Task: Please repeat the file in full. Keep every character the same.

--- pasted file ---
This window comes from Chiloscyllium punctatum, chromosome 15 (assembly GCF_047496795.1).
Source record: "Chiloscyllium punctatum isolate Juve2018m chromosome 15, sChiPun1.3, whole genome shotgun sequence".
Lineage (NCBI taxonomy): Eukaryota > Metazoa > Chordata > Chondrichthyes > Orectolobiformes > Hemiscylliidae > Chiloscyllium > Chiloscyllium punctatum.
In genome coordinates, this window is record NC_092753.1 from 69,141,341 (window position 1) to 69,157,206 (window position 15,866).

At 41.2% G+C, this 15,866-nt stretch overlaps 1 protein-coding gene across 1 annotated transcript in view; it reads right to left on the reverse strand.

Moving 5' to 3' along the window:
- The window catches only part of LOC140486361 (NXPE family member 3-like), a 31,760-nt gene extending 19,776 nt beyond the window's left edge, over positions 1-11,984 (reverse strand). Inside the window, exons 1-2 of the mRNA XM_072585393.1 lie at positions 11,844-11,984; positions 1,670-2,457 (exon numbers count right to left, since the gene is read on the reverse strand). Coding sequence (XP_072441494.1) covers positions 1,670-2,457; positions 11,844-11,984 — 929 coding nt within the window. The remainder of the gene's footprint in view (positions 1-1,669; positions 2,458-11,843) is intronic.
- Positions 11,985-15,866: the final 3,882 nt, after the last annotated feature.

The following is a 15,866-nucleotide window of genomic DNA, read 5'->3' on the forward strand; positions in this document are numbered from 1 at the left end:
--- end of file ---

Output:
This window comes from Chiloscyllium punctatum, chromosome 15 (assembly GCF_047496795.1).
Source record: "Chiloscyllium punctatum isolate Juve2018m chromosome 15, sChiPun1.3, whole genome shotgun sequence".
Lineage (NCBI taxonomy): Eukaryota > Metazoa > Chordata > Chondrichthyes > Orectolobiformes > Hemiscylliidae > Chiloscyllium > Chiloscyllium punctatum.
In genome coordinates, this window is record NC_092753.1 from 69,141,341 (window position 1) to 69,157,206 (window position 15,866).

At 41.2% G+C, this 15,866-nt stretch overlaps 1 protein-coding gene across 1 annotated transcript in view; it reads right to left on the reverse strand.

Moving 5' to 3' along the window:
- The window catches only part of LOC140486361 (NXPE family member 3-like), a 31,760-nt gene extending 19,776 nt beyond the window's left edge, over positions 1-11,984 (reverse strand). Inside the window, exons 1-2 of the mRNA XM_072585393.1 lie at positions 11,844-11,984; positions 1,670-2,457 (exon numbers count right to left, since the gene is read on the reverse strand). Coding sequence (XP_072441494.1) covers positions 1,670-2,457; positions 11,844-11,984 — 929 coding nt within the window. The remainder of the gene's footprint in view (positions 1-1,669; positions 2,458-11,843) is intronic.
- Positions 11,985-15,866: the final 3,882 nt, after the last annotated feature.

The following is a 15,866-nucleotide window of genomic DNA, read 5'->3' on the forward strand; positions in this document are numbered from 1 at the left end: